MLB Today: Bernie Williams is Back
Former Yankee Bernie Williams will be appearing at the Futures Game — as a performer.
Former Yankee great Bernie Williams, who has followed his passions for music since hanging ‘em up, is scheduled to play the national anthem before the Futures Games next weekend. We’ll see if the five-time All-Star can whip the kids into a frenzy before the most highly anticipated game of the year for prospect hounds.
The end of interleague play for the season likely means the end of any value for Jason Giambi, unless injuries strike the Rockies. He’s only had eight at-bats in the last week, and while he’s doubled twice and driven in two runs, that’s simply not enough PT for him to be of use in any format.
Giambi was ridiculously productive in limited action in May, and continued to deliver in slightly more action in June, but the jig is up as his improved play has not translated into any extra opportunities.
Former football star (and sometimes baseball player) Deion Sanders believes the answer to rapper T.I. in trying to overcome his issues with the law is to put the lord first:
“I would definitely keep God first. Sometimes we have to redirect ourselves and just put God first. Every now and then, we can’t contain [earthly] desires and therefore we get lost.”
Apparently, Prime Time has humbled a bit since his playing days, hasn’t he?
On Thursday, Pat Burrell made his first start of the month, going 1-for-3 with an RBI, but on Friday, he was back on the bench. His PT has dropped every month of the season, so if for some reason you’ve kept him on your deep NL-only league roster, it’s time to jettison Burrell. To say Pat the Bat is struggling doesn’t do justice really. He’s only 34, but somehow seems much older given his overall decline as a hitter.
Is anyone else sick of this Roger Clemens trial already? Oh, how baseball loves to drag its all time greats down. Clemens’ real crime? Daring to challenge the Mitchell Report. This whole ordeal seems like such a colossal waste of time and money. I’m bored with it.
Alex Rodriguez owners have to be a tad worried with reports that he’s got a meniscus tear in his right knee – an injury that could require surgery and force him out of action for a month. A-Rod is going to decide whether he can play through it or not, and it’s really shitty timing as he was heating up in June before hitting a bit of slow period early this month. Rodriguez has not played in more than 138 games in a season since 2007, and it’s looking very likely that he won’t surpass that number for a fourth straight season. He’s enjoying a slight rebound this year, but at the age of 35 with the injuries mounting, it’s clear the end is in sight.
It’s time for us to give some props to Johnny Damon for another solid season. We expected him to be a top 65 outfielder, but he’s been nearly a top 35 player at the position and he’s over the hand injury that sidelined him for a couple of days, returning to the Rays’ lineup Saturday against the Yankees.
Damon is 37 now, but has gotten progressively better as the season has waned, and before he hurt his hand, he was on fire in the early going in July, batting .364. Don’t look now but he is almost a must-own player again. As an aside, how classy was it of the former Yankee to come out of the Tampa Bay dugout and applaud after Derek Jeter recorded his 3,000th hit?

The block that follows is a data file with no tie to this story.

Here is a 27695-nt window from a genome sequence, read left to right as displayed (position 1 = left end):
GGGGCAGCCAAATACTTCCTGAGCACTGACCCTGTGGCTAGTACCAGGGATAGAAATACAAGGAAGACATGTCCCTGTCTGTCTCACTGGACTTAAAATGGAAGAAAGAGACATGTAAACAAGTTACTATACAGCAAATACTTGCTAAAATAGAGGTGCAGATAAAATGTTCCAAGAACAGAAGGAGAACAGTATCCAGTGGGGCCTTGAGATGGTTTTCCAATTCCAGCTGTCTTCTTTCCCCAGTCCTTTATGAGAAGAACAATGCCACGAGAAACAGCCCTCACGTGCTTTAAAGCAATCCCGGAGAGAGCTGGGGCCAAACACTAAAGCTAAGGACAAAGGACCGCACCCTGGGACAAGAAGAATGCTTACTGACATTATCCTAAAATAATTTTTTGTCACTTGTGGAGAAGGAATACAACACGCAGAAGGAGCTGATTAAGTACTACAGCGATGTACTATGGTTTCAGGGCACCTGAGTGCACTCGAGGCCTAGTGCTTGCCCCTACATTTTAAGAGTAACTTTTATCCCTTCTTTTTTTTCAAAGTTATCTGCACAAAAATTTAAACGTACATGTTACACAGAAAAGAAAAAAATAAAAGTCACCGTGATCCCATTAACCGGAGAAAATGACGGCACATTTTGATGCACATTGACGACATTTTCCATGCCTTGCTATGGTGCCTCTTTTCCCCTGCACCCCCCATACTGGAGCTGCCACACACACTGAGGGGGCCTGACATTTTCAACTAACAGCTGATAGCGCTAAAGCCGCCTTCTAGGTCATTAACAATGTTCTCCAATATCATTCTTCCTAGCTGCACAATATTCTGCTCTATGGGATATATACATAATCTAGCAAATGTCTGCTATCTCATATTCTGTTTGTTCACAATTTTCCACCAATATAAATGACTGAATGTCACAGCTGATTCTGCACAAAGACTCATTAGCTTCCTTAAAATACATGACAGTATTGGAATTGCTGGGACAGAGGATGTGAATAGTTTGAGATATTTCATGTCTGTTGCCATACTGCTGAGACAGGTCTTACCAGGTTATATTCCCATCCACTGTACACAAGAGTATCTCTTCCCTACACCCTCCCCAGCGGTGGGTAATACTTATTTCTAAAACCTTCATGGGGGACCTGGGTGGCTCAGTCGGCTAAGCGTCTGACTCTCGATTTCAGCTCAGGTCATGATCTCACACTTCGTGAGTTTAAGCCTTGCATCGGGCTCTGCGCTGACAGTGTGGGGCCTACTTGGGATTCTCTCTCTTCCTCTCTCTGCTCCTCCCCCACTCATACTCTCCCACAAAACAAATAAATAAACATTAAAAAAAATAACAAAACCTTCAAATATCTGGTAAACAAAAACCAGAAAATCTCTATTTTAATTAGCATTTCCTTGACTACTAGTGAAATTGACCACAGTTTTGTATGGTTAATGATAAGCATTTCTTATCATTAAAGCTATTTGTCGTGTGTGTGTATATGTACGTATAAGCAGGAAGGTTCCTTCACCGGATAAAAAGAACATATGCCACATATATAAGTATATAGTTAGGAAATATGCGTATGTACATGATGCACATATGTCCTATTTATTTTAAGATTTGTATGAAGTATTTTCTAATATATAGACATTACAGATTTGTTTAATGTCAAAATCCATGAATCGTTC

Outfielder Pat Biserta, the Cardinals’ 24th round pick in 2010 but released after just one season, has wound up in the Indy Leagues, playing for the Newark Bears of the Cam-Am League. His first week and change hasn’t exactly gone well, so don’t look for Biserta to get another shot in organized ball anytime soon.
David Price, who didn’t look very sharp in his last start, is having a bit of a rough time Saturday in the Bronx, but hey, at least he’s etched his name in the record book by being the pitcher to give up Jeter’s 3,000th hit. I’m sure Price would have preferred it to be a meaningless two-out single instead of a game-tying home run. The long ball has been a slightly bigger issue for Price this season, but nothing his owners need to overly worry about.
Meanwhile, after a dominant May and an only slightly worse June, Price is definitely having some issues so far this month. And the way James Shields and Jeremy Hellickson have pitched this season, it’s really tough to call Price the team’s ace at this point, isn’t it?
Meanwhile, the Joe Girardi’s Yanks are looking to snap a two-game skid Saturday, a mini slump that has cost them first place in the AL East.
A couple of months ago, we marvelled at Alexi Ogando’s easy transition to starting. Well, there’s no doubt that he had more issues his second time through the league (4.26 ERA in June), but he’s turned things around with two pretty solid starts in July, and he needs to be picked up again if a panicking owner dropped him. The innings count is something that will need to be watched, but for now, Ogando is a fine play
It’s been a lost season for the Minnesota Twins, but we know one thing for sure: they still own the White Sox, winning a ninth straight game against their AL Central rival on Friday.
Bruce Billings, one of the players the A’s received when they sent Mark Ellis to the Rockies, has not performed well so far at Triple-A Sacramento. The 25-year-old right-handed reliever has been scored on in each of his first two outings for the River Cats as his highly unspectacular first season at Triple-A continues. Let’s hope that PTBNL the A’s also got in this deal pans out.